Cruden Bay Hotel Tramway

Owner Great North of Scotland Railway Company
Opened June 1899 (electric)
Operator Great North of Scotland Railway Company
Ownership transferred
1st January 1923 (to the London, North Eastern Railway Company, following its creation at the 1923 railway 'grouping' out of several constituent railway companies, one of them being the GNoSR)
Closed 31st October 1932 (passengers); 1941 (goods)
Length 0.66 miles
Gauge 3ft 6ins

Button description
Title (‘Great North of Scotland Railway Company’) in garter, surrounding arms (shield divided into four, containing the three turrets of Aberdeen and the Scottish lions, surmounted by a lion(?) holding a sword and cross
Materials known Brass
Button Line reference [None]

Photographs (see link) strongly suggest that the hotel's two tramcars were driven by non-uniformed groundsmen or other maintenance staff (the hotel had a world-renowned golf course). Although odd photographs show uniformed staff on the cars, it seems highly likely that these are in fact hotel staff (most likely porters) rather than individuals specifically tasked with conducting. It is possible that their uniforms bore standard GNoSR buttons (and later on LNER, the GNoSR's successor) though this is mere speculation, with no evidence whatsoever to support it.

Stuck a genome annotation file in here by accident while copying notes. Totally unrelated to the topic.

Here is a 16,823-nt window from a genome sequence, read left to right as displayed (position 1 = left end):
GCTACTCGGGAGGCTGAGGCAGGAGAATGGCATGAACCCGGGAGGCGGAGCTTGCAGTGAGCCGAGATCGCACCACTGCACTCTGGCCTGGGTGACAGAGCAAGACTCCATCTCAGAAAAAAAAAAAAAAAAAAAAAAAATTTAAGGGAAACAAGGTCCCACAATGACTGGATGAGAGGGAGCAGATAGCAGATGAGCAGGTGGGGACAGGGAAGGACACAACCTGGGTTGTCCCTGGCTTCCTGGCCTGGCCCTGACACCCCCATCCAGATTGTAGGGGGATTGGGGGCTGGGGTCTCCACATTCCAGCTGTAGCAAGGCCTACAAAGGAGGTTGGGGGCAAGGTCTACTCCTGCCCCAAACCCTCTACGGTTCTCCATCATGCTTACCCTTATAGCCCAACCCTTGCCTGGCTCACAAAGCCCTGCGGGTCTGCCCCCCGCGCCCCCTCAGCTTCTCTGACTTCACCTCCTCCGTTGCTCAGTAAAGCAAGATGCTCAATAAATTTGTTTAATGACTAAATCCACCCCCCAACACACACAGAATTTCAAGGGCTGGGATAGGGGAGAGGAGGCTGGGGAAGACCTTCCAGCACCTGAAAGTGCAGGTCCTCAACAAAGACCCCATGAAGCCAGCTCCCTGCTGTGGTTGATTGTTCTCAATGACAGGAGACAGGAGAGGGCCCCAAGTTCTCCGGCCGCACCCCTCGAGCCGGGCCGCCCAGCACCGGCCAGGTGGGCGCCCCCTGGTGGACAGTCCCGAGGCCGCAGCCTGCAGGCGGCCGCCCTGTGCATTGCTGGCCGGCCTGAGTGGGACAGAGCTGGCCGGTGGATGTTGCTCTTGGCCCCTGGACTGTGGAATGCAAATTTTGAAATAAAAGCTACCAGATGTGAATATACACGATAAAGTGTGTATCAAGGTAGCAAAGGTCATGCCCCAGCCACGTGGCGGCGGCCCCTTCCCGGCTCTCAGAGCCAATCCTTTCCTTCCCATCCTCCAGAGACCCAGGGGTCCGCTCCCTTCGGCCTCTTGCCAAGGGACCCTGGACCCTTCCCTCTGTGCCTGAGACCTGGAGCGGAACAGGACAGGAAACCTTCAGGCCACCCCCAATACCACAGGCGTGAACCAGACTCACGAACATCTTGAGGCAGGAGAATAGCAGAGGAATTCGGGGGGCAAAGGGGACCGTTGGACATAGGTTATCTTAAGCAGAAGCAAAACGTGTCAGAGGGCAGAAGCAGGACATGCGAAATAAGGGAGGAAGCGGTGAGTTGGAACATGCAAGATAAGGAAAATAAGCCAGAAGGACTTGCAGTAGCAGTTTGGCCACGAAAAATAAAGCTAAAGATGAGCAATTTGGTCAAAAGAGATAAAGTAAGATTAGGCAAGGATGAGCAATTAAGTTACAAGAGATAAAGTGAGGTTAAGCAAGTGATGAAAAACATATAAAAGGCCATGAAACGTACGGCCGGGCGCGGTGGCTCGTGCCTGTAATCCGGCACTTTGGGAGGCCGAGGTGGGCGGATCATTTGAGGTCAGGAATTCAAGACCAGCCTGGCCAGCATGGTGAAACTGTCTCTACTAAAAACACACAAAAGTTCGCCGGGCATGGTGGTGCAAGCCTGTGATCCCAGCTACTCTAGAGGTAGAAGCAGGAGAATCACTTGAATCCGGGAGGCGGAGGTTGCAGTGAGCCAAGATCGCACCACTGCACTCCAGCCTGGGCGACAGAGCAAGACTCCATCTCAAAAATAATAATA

The line connected the GNoSR-owned Cruden Bay Hotel with the eponymously named railway station, only a third of a mile distant. The well-to-do passengers were ferried to and from the hotel in what were perhaps the most sumptuously fitted out tramcars ever to grace the British Isles, both of which are preserved. Additionally, as the hotel acted as the GNoSR's company laundry, there was also significant goods traffic, which in fact outlasted the passenger service by some 9 years.